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A Bible Study of the Topics<br>
That Inspired Your Favorite Films
(Sundays @ 10am)
Hillcrest Baptist Church

Divine Adoption
by Tom Goodman
February 5, 2014

Washed.  Ransomed.  Awakened.  Purchased.  Rescued.

God must have known we'd need help understanding his work for our salvation, because he inspired the biblical writers to use a range of "word pictures" to describe that work.  Each of them is a bright facet in the jewel of our salvation, but there's one word that stands out as dearest.


How precious to know we were wanted.  We were sought.  We belong.

"God sent his Son . . . to redeem those under the law, that we might receive adoption to sonship," Paul wrote.  "So you are . . . God's child; and since you are his child, God has made you also an heir." (Galatians 4:4-7, NIV)

It's an image of grace, costliness, and privilege all at once.

To say that we've been adopted by God is, first, an image of grace.  We are not his by any claim we can make on him.  He has freely chosen us.  In fact, his decision to adopt us was made long before you existed, let alone before you started doing anything that could impress him.  "Long before he laid down earth's foundations," Paul wrote, "he decided to adopt us into his family through Jesus Christ." (Ephesians 1:4-5, Msg)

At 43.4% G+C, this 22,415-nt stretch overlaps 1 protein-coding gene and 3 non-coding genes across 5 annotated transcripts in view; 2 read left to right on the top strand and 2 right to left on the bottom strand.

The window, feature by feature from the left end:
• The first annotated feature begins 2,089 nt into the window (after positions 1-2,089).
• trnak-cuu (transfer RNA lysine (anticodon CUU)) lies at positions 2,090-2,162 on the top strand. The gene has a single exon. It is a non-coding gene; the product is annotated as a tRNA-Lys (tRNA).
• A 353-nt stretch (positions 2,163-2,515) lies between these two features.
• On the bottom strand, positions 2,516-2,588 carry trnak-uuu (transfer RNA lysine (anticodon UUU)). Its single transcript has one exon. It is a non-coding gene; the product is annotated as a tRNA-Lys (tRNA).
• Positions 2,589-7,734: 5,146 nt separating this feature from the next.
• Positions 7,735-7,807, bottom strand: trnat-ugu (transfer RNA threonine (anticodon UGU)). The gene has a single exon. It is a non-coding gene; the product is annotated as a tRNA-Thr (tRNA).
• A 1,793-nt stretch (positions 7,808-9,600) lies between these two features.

To speak of adoption reminds us, second, of the price paid to make us God's children.  Anyone who has adopted a child can tell you the huge costs, both financial and emotional.  In Galatians 4, Paul tells us what it cost God:  We are told God's Son was sent to redeem us.  The death of Christ was like a price paid to set a captive free.

Third, "adoption" is a word picture that reminds us of privilege.  We were paupers taken off the street to become sons and daughters of the King.  We now have the honor to come into his presence with our prayers here and to inherit eternal joy hereafter.

I got a little glimpse of the wonder of this adoption when I first saw The Blind Side.

The 2009 film recounts the true story of NFL star, Michael Oher.  As a teenager, Oher was down and out until Leigh Anne Tuohy cared enough to take him in and become his legal guardian.

It's the second film in our new sermon series, Movie Messages.  We're looking at what the Bible says about the themes of some popular films.  Catch up with the series at, and join us for the next installment at 10 a.m. this Sunday.  Bring a friend!


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